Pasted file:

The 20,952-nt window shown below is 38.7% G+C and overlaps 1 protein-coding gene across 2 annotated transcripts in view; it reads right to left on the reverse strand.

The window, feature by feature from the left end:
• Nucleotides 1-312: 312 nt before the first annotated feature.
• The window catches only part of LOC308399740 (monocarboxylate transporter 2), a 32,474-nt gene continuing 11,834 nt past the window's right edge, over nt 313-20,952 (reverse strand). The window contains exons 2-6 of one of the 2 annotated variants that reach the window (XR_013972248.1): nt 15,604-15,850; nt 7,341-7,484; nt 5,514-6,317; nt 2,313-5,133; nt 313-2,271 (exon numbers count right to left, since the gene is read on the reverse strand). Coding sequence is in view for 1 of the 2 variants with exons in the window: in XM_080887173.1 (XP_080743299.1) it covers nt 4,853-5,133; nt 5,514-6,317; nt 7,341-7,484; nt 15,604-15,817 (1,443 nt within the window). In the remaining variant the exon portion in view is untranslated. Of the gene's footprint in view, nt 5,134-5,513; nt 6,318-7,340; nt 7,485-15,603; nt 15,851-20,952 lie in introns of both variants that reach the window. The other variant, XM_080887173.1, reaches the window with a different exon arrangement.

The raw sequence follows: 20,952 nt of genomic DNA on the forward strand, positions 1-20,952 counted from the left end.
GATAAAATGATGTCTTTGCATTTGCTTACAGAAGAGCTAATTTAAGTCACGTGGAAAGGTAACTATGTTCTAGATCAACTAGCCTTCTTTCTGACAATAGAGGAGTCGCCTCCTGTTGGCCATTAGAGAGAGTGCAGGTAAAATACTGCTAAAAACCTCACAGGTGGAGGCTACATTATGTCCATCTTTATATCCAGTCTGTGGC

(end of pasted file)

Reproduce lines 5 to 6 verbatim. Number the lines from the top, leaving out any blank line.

The raw sequence follows: 20,952 nt of genomic DNA on the forward strand, positions 1-20,952 counted from the left end.
GATAAAATGATGTCTTTGCATTTGCTTACAGAAGAGCTAATTTAAGTCACGTGGAAAGGTAACTATGTTCTAGATCAACTAGCCTTCTTTCTGACAATAGAGGAGTCGCCTCCTGTTGGCCATTAGAGAGAGTGCAGGTAAAATACTGCTAAAAACCTCACAGGTGGAGGCTACATTATGTCCATCTTTATATCCAGTCTGTGGC